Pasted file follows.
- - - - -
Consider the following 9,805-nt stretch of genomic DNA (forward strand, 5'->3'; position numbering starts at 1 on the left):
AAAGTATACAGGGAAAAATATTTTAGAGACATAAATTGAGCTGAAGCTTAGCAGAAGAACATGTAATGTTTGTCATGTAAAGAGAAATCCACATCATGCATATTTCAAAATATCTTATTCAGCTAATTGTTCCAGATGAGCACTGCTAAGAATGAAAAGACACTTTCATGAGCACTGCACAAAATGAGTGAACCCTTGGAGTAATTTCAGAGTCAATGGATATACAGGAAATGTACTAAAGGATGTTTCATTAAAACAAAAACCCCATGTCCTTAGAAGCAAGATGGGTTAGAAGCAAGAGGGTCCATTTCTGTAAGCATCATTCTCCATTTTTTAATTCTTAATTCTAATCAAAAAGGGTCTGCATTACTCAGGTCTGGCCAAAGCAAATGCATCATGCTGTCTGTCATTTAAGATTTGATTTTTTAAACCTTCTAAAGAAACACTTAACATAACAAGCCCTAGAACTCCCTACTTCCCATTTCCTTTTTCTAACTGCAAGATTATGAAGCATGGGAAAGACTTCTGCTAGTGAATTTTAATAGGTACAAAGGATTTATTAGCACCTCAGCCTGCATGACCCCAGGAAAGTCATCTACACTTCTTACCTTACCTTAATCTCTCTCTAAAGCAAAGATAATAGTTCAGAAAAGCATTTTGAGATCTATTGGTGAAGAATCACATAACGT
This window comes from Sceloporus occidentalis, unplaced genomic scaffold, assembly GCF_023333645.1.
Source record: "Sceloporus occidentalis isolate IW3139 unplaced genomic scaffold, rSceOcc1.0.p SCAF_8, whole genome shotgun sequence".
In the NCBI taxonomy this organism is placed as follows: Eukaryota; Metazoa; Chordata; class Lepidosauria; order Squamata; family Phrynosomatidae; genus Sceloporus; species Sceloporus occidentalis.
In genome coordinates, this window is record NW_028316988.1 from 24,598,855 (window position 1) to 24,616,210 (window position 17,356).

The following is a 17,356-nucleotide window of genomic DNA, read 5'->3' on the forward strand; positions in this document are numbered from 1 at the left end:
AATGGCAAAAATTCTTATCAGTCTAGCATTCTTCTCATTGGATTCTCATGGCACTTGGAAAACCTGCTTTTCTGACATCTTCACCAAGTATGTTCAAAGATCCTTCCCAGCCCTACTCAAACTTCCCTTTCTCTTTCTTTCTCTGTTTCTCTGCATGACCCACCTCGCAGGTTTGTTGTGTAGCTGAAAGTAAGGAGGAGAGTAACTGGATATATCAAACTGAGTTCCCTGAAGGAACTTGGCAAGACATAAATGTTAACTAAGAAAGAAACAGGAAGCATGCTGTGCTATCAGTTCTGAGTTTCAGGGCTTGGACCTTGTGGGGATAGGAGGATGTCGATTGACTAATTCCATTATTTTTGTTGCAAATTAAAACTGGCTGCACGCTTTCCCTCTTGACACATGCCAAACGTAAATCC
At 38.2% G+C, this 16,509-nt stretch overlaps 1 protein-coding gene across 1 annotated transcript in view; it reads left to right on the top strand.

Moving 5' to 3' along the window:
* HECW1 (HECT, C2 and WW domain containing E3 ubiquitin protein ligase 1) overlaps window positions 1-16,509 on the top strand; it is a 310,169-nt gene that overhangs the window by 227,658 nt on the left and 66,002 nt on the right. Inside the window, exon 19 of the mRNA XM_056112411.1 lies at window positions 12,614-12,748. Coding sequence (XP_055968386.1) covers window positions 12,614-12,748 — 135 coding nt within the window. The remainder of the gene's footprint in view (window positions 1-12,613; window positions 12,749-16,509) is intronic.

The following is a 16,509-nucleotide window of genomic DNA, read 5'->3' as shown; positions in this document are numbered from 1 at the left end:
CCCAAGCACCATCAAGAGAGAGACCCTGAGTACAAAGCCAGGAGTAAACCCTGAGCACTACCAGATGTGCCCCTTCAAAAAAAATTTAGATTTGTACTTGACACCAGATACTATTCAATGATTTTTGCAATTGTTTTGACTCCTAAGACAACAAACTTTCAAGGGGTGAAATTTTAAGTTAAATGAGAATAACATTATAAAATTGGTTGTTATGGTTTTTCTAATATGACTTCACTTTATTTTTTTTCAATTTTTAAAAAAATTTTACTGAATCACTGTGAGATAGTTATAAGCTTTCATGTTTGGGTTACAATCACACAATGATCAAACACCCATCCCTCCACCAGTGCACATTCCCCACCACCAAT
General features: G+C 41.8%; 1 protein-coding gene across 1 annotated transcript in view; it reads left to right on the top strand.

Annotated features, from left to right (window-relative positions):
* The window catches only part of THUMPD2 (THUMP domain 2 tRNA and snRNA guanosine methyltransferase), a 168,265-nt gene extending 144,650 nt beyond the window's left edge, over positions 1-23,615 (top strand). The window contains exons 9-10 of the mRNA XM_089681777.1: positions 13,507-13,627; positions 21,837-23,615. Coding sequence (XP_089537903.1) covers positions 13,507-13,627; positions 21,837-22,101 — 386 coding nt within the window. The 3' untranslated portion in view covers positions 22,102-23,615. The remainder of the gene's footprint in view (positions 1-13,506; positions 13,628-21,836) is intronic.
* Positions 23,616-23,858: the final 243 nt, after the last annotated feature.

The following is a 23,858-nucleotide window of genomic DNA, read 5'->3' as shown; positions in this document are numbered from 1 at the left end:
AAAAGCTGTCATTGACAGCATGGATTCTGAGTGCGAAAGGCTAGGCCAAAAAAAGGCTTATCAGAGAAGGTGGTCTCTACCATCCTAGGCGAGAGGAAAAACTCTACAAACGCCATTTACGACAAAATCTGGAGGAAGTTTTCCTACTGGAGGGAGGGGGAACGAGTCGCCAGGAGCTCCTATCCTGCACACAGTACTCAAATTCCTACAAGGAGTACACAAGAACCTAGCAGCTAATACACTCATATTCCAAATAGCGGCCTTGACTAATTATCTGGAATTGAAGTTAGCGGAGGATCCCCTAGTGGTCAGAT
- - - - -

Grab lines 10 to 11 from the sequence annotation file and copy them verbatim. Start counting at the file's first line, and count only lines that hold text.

Moving 5' to 3' along the window:
* HECW1 (HECT, C2 and WW domain containing E3 ubiquitin protein ligase 1) overlaps window positions 1-16,509 on the top strand; it is a 310,169-nt gene that overhangs the window by 227,658 nt on the left and 66,002 nt on the right. Inside the window, exon 19 of the mRNA XM_056112411.1 lies at window positions 12,614-12,748. Coding sequence (XP_055968386.1) covers window positions 12,614-12,748 — 135 coding nt within the window. The remainder of the gene's footprint in view (window positions 1-12,613; window positions 12,749-16,509) is intronic.